At present, every drug entering Iraq has to be tested by Kimadia, the government department responsible for quality control of medicines. All drugs go through the same procedure, regardless of their origin, or even if they have already been tested by the World Health Organization (WHO).
"The quality control [system] is overwhelmed, as Iraq is now importing more medicines than before. The centralization of the administration makes quality control very slow due to bureaucracy, deteriorated security and lack of staff," said Cedric Turlan, information officer for the Non-Governmental Organisations' Coordinating Committee in Iraq (NCCI).
It can take weeks, and sometimes months, for drugs to be tested. A consequence of this has been an increase in the smuggling of untested drugs.
"The quality control laboratory was also looted and is being rehabilitated. It is currently working at a much reduced capacity," he said, adding that large-scale incidents led to shortages, and it took a long time before stocks could be replenished.
Rashid Fae'ek, an epidemiological and public health analyst, however, rejects the idea that the main problem lies with the centralized distribution system. He points, instead, to the inability of the authorities to function properly because of the security situation. This has led to attacks on health centres, and staff abandoning their jobs or not being able to get to work.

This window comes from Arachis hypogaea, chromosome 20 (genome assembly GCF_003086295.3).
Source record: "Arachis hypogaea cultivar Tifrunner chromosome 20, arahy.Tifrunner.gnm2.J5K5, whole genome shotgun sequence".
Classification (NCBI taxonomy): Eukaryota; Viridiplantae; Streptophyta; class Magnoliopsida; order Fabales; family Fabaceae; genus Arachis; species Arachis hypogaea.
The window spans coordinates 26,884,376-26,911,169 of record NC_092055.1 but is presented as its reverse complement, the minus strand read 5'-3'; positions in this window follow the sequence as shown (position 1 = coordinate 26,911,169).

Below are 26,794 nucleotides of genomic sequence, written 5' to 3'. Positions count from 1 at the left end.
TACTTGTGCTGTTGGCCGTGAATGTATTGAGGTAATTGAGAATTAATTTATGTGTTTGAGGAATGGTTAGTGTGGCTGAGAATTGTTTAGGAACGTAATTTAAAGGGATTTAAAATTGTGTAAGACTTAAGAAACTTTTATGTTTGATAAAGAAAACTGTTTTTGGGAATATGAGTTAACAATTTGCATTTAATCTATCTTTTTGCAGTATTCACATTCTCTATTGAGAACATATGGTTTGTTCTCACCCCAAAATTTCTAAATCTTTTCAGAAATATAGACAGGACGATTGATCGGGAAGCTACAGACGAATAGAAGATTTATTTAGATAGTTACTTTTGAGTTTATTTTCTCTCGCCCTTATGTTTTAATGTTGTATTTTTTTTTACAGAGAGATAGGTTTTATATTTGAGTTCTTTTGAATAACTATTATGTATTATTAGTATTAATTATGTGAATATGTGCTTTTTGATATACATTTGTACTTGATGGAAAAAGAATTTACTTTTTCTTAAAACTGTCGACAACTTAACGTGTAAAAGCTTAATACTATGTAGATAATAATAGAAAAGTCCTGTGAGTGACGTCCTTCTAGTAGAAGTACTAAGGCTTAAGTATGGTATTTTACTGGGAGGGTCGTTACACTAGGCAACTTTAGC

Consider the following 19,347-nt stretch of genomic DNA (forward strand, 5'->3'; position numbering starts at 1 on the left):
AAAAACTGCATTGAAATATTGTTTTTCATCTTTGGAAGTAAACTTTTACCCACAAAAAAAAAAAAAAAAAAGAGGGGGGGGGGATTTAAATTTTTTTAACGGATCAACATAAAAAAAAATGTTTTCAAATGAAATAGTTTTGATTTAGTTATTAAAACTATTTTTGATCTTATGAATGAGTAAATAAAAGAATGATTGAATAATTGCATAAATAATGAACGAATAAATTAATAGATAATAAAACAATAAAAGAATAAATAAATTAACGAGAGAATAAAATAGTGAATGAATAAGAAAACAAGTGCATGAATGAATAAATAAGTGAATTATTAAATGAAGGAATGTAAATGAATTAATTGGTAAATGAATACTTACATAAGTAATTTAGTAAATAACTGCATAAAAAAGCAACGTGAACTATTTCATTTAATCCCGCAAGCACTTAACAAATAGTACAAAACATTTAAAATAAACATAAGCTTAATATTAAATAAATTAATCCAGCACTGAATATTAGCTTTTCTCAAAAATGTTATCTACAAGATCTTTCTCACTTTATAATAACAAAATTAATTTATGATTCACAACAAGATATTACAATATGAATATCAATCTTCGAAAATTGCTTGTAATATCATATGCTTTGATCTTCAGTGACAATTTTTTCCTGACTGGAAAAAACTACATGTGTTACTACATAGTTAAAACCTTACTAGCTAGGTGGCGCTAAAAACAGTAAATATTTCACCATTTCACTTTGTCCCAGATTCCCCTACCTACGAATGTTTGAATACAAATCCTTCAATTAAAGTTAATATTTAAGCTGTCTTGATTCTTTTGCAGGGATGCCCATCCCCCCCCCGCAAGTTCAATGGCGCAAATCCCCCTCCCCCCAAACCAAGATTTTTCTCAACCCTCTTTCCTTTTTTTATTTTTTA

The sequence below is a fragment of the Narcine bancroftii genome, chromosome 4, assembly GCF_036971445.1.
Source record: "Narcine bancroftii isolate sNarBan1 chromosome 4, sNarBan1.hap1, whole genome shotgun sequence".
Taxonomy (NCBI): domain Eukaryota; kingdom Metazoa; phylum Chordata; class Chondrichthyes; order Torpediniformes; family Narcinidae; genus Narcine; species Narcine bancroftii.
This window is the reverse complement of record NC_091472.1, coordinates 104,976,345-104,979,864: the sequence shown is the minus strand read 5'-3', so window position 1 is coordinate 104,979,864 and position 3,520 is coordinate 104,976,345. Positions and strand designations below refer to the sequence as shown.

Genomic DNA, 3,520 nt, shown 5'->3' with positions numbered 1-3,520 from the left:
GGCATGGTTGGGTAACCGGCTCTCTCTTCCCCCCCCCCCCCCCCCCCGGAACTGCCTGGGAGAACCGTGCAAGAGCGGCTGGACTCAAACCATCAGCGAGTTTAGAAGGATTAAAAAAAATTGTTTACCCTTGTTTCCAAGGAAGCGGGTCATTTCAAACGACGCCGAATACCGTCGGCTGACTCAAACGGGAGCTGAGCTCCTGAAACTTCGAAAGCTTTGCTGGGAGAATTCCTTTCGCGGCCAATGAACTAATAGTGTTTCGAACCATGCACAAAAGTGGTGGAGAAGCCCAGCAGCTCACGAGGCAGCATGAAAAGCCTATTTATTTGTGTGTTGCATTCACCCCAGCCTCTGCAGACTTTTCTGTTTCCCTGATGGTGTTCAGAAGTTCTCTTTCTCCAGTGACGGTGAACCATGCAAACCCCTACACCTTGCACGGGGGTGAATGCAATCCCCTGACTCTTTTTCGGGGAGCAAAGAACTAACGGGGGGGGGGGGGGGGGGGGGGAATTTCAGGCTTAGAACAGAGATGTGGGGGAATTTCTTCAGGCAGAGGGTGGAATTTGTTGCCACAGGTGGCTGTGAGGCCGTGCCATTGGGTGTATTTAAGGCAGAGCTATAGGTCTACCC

"The security situation has deteriorated in Iraq and the increase in the number of attacks against health professionals has prevented the public health system from working properly. Every decision should be taken by the Ministry of Health which is short of professionals," Fae'ek said.
"The health system in Iraq isn't neutral anymore. Different fighting factions are attacking clinics and hospitals or targeting health professionals and thereby delaying the whole process as most of the professionals abandon their work or flee the country to survive, leaving a serious gap countrywide," he added.
The distribution system was not faster under Saddam Hussein's regime but the security situation, the lack of access to some areas, logistical problems and gaps in some stages of the decision-making process were not at today's level, he said.
"There has been no insulin in Iraq for at least two months. Most private pharmacies are exploiting the situation by selling drugs with a 400 percent mark-up and poor people are forced to go without medicines," said Dr Khalid Mussawi, a physician at Yarmouk Hospital and a spokesperson for the National League of Medics (NLM).
"There is certainly no health system worldwide that can cope with 185 incidents a day when each one means tens of people are going to hospitals," Turlan said. "Obviously the use of emergency rooms is very high, and the response plan is weak."
Kimadia is the state enterprise responsible for drug and medical supplies for the Iraqi Ministry of Health. It procures, tests and distributes drugs and other medical supplies. It has 10 main storage warehouses in Baghdad, as well as depots in Basra, Mosul and Arbil, and regional warehouses in each of Iraq's 18 provinces.